- The United Provinces of the Netherlands were now independent, and their gains in the Spanish Netherlands were retained. Appealing to the uglier tendencies of Dutch liberties, no guarantees were made for the freedom of worship for Dutch Catholics, and Antwerp remained under a hamstringing blockade. Regardless, the Dutch could now comfortably go on to a well-deserved golden age.
- Inexplicably, the Swiss Confederation was formally recognized for the first time.
Notably absent from all of this was Spain. Their diplomats had lost everything, and the final peace didn’t resolve matters between them and the French. Though the Thirty Years War was “over”, many of the players had just chosen to continue their high stakes game at another table. Now bereft of their allies, the Spanish would be slowly and methodically beaten into submission after the French recovered from their own military troubles. Not until the 1659 Treaty of the Pyrenees would Spain finally concede final defeat.
Adding that up, what had the Westphalian Peace really done? It would be easy to dismiss much of it out of hand looking over the results. Most of its territorial changes simply acknowledged what had happened over the course of the war. Of course Bohemia was now imperial, likewise it made sense that Pomerania was Swedish and Lorraine French. Even the Emperor was still running a sizeable portion of the nominal Holy Roman Empire. If a treaty had been signed in 1635, or 1628, then perhaps all of Germany would have looked dramatically different along religious lines, but instead it constituted a move towards reducing religious tension.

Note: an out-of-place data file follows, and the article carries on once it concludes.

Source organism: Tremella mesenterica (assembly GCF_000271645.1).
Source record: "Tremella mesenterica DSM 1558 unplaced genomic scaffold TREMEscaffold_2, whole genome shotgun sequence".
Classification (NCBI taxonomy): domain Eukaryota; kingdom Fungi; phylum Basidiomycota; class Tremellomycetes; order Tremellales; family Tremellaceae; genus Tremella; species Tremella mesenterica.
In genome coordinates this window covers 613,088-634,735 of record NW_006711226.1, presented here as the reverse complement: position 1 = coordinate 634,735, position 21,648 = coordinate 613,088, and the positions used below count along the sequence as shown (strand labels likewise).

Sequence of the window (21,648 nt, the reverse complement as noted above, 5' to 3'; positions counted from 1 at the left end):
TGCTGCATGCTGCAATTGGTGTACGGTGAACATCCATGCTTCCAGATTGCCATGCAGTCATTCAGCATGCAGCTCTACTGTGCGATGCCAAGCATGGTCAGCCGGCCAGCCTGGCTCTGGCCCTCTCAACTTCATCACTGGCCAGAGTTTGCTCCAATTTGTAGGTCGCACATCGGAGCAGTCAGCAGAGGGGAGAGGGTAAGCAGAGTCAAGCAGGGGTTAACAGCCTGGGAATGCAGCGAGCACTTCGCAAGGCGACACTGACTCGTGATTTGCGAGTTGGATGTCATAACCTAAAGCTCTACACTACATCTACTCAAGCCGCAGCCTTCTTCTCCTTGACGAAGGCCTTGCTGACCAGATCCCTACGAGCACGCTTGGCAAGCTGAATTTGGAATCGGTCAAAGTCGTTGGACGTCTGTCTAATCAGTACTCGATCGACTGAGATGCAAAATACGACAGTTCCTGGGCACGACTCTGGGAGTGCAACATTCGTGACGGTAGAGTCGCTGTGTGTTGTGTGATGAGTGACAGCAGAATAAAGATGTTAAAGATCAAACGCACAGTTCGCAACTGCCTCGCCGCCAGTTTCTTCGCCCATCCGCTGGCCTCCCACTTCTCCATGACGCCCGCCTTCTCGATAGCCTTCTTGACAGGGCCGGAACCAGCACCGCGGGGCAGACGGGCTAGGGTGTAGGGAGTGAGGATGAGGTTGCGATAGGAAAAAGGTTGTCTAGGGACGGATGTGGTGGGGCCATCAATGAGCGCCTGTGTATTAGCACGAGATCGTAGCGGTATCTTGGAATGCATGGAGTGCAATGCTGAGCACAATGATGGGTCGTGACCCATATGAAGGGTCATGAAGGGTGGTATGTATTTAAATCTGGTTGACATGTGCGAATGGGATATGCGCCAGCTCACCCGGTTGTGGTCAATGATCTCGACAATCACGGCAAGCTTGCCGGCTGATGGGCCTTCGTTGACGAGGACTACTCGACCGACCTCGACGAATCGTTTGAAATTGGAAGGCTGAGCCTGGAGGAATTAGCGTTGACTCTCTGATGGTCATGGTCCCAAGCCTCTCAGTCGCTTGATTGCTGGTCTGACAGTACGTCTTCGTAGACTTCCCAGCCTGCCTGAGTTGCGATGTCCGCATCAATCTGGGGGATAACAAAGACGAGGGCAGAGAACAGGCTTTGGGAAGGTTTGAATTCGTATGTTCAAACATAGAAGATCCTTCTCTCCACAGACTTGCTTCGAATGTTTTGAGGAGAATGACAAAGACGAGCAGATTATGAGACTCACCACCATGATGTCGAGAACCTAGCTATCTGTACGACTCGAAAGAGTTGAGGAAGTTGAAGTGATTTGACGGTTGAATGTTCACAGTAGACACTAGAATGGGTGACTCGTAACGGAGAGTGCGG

Certainly ardent believers were no fans of what they saw. Here’s one incendiary review from Pope Innocent X: “Null, void, invalid, iniquitous, unjust, damnable, reprobate, inane, empty of meaning and effect for all time”.
Here’s another, sadder review from one of the surviving Bohemian exiles, “They have sacrificed us at the treaties of Osnabrück”.
Bohemia, Catalonia, and other smaller players were left as bargaining chips on the table. The Portuguese themselves would be forced to fight until 1668 for their own independence. Also left out of Westphalia, the average German citizen. By the end of the war, even the uprisings of the peasants had become less frequent. Time, loss and horror had numbed their ability to resist. Equally omitted was the average soldier and camp follower. Facing the news of peace, one camp woman attached to the Swedish army spoke in a daze, “I was born in war, I have no home, no country and no friends, war is my wealth and wither shall I go?” It was a question soldiers and peasants all over Germany would have to answer. Sweden and the Empire faced the monumental task of decommissioning three hundred thousand fighting men and their families and hangers-on.
What Westphalia offered was a peace of scope and a change in mindset. It attempted to solve every problem that had sparked the war in the Holy Roman Empire, and to dispense with these causes in ways that would prevent them from emerging again. Even Charles Louis and the Palatine was back, one of the exile causes men had championed. More importantly, everyone was so exhausted by the length and pain of the war that they were willing to give a peace between each other at least a passing chance. At least in Germany, at least for now.
To emphasize how done the Germans at least were with war, just a few years later Friedrich Wilhelm began to escalate a territorial and religious dispute around his new boundaries in west Germany with what was mockingly termed the Cow War in 1651. In no uncertain terms Friedrich Wilhelm’s allies promptly told him to cut it out. The crisis could have boiled over into a return to war, but no one wanted it. Perhaps everyone acknowledged the Cow War was just too stupid to die for.
Westphalia did offer a model for future peace, and it began to set the boundaries of what would become the new territorial norms. Ferdinand III was now willing to turn his considerable energies inwards. Having learned a valuable lesson about settling for less, he began to turn Austria into the kind of power that was still respected and dangerous centuries later. Germany itself was permanently fractured though, and the Holy Roman Empire would no longer dominate the center of Europe. Power now shifted to the ascendant France and to individual nations instead of religions lines, who would play out their dramatic bid for control off and on until the Congress of Vienna in 1815. A Congress which would follow the same political rules and norms that Westphalia had created.